After three and a half years of struggling to be the "magazine of digital arts and culture," Artbyte appears to be giving up.
"With the economic situation and advertising, it would be crazy on my part to go ahead,"
Fanning is reluctant to say the magazine is dead, but this much is clear: last Thursday she laid-off her editorial and advertising team in New York, and publication is "suspended."
The final December issue is complete, but won't be printed unless more advertisers or financial backers can be found, Fanning said. The comprehensive website (artbyte.com <artbyte.com>) is also likely to close in the coming months.
Since its first issue in October 1998, Artbyte tried to cover the wide gamut of digital culture -- everything from Net art to electronic music to video games. There seemed to be a growing niche: filling the gap between mainstream technology magazines, like Wired, and specialized art sites like Rhizome.
But bridging such a wide gulf isn't easy, as shown in the very first issue: articles ranged from
"Monsters of Grace: Philip Glass interviewed about his new digital opera"
Recent issues featured cover stories on digital cinema, architectural visions of the future, and artists who've "crossed-over" to new technologies. Along the way, the magazine attracted some top thinkers and personalities to its ranks, such as the Guggenheim's Jon Ippolito, musician Paul Miller (aka DJ Spooky), new media pundit Mark Dery, and scholar Lev Manovich.
But the path was "tumultuous," and the magazine consumed a series of six editors, said recent-hire Reena Jana -- whose first issue may never come to press. Jana said the editorial switches were due to "growing pains," common to many new businesses. Still, all that change was confusing to some readers.
"You never knew what the next Artbyte was going to be,"
"I think they've been struggling for a long time to define an identity and editorial voice and audience, and they never really succeeded in creating a publication people felt they needed to read."
"I honestly wasn't completely sure who the audience was for the magazine,"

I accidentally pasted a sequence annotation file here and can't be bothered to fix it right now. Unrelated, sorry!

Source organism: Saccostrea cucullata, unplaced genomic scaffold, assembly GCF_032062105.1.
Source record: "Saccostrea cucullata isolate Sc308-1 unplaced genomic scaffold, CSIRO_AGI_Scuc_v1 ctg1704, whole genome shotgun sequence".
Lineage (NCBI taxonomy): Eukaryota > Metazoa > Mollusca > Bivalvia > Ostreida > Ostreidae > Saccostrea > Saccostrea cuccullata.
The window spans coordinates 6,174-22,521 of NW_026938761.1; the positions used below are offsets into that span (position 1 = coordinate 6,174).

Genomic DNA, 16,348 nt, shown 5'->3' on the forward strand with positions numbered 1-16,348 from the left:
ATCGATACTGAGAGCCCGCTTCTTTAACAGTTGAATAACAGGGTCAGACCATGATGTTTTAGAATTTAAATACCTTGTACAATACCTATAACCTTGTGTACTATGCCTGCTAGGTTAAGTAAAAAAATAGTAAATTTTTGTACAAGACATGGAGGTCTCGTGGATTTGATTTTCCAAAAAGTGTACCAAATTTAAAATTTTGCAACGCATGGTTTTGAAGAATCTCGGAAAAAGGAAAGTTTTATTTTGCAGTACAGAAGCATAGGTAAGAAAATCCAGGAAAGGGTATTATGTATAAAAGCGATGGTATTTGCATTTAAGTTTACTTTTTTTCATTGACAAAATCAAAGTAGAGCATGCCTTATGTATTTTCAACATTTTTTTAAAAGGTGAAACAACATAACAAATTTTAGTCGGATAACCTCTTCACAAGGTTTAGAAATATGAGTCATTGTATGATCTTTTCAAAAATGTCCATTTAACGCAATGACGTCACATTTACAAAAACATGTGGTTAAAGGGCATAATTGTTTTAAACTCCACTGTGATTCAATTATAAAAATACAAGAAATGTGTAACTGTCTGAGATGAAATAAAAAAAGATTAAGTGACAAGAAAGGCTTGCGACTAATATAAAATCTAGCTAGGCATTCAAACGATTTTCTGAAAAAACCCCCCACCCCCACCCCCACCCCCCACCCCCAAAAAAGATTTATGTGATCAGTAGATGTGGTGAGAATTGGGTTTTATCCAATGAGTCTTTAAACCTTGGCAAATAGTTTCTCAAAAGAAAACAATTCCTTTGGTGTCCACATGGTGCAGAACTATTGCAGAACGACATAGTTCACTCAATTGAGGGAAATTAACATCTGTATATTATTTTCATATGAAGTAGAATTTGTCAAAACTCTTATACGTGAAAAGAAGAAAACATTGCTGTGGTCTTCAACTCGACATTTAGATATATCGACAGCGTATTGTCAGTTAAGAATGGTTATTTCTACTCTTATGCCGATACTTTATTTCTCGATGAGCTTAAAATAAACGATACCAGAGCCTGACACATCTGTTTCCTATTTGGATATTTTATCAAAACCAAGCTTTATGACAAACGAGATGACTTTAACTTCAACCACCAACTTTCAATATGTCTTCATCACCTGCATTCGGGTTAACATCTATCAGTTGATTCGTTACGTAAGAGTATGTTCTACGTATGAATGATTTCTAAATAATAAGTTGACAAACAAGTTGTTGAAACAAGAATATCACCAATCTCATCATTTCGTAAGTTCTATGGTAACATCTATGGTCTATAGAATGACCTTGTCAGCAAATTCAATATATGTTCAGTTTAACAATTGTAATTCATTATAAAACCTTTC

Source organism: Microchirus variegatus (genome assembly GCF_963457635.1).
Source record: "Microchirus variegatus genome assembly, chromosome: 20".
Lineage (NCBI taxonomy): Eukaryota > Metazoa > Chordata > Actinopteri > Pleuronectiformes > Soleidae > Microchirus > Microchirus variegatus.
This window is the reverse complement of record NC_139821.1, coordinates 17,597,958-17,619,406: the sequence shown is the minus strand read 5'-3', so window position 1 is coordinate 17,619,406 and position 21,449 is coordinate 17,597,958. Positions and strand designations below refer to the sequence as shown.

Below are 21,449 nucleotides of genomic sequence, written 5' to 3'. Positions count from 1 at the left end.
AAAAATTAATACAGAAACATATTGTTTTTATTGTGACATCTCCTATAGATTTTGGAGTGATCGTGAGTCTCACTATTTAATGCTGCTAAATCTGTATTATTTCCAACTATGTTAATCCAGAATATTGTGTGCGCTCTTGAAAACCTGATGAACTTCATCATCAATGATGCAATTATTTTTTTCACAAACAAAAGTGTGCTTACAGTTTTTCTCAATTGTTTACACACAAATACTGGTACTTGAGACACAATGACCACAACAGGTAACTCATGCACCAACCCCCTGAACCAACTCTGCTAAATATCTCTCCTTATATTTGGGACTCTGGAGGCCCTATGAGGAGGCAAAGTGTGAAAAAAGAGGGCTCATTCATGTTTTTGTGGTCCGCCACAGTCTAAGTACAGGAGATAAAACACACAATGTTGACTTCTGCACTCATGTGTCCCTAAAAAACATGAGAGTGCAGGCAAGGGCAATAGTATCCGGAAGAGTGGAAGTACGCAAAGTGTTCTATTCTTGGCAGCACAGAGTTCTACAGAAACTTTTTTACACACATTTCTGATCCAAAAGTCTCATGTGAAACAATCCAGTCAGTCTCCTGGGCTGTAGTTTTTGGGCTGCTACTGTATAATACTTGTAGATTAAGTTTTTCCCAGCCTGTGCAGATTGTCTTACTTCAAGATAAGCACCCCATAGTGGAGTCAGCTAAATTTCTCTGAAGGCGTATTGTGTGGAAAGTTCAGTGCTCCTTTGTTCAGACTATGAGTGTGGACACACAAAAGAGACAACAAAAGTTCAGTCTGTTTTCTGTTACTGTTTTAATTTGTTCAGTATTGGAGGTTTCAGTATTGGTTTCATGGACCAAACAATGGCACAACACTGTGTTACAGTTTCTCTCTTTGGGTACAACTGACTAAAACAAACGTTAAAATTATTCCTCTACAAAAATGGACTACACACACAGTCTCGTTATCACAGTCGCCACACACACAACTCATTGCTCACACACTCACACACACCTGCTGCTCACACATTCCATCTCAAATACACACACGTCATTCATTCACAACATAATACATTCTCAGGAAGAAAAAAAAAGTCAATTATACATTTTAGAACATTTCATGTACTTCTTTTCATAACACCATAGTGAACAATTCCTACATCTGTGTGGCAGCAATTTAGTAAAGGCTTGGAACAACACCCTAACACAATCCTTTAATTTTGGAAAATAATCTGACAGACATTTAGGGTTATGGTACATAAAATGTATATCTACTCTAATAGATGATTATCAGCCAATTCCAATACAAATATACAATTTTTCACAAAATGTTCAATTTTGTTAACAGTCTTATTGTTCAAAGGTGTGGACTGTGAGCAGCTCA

Even so, the magazine was widely read among fans of digital art and culture, and circulation grew to 40,000. Artbyte seemed to be finally reaching its stride.
"I'm thrilled to say that the publication has truly begun to come into its own,"
"Our content reflects what [Artbyte] always was and is: smart, informed, critical, yet fresh and fun, serving up analysis and images that reflect how we live and create with new technologies."
The issue promised features on art, fashion, and atomic-age design; extensive video game reviews; and even Ethan Hawke on digital filmmaking.
But the magazine still isn't profitable, said its publisher, especially after advertising revenues plummeted with the dot-com bust. Fanning financed Artbyte largely by herself, along with the magazine Art on Paper.
"To handle two publications on my own is quite heavy,"
"At a certain point I had to sacrifice one... My heart is broken."
Certainly the magazine isn't alone -- it seems the economic climate has killed the lion's share of technology and media magazines, from The Standard to Silicon Alley Reporter to Brill's Content.
And so, once again, digital culture faces a void. Sure, there's still the UK's Mute magazine, the Leonardo journal, Rhizome, and glossy magazines that occasionally cover art and technology. But what ties it all together, and reaches a general audience?
"I think [Artbyte] has done some exceptional articles over the last few years,"
"Anytime there's a loss of intelligent coverage of digital culture, that's a big loss... It will definitely leave a gap."
"It's sad," agrees Tribe,
"because I think the magazine could have been successful. I think Artbyte's disappearance will leave a real gap in the publishing world, and the global new media art community needs a print publication like the one Artbyte was trying to become."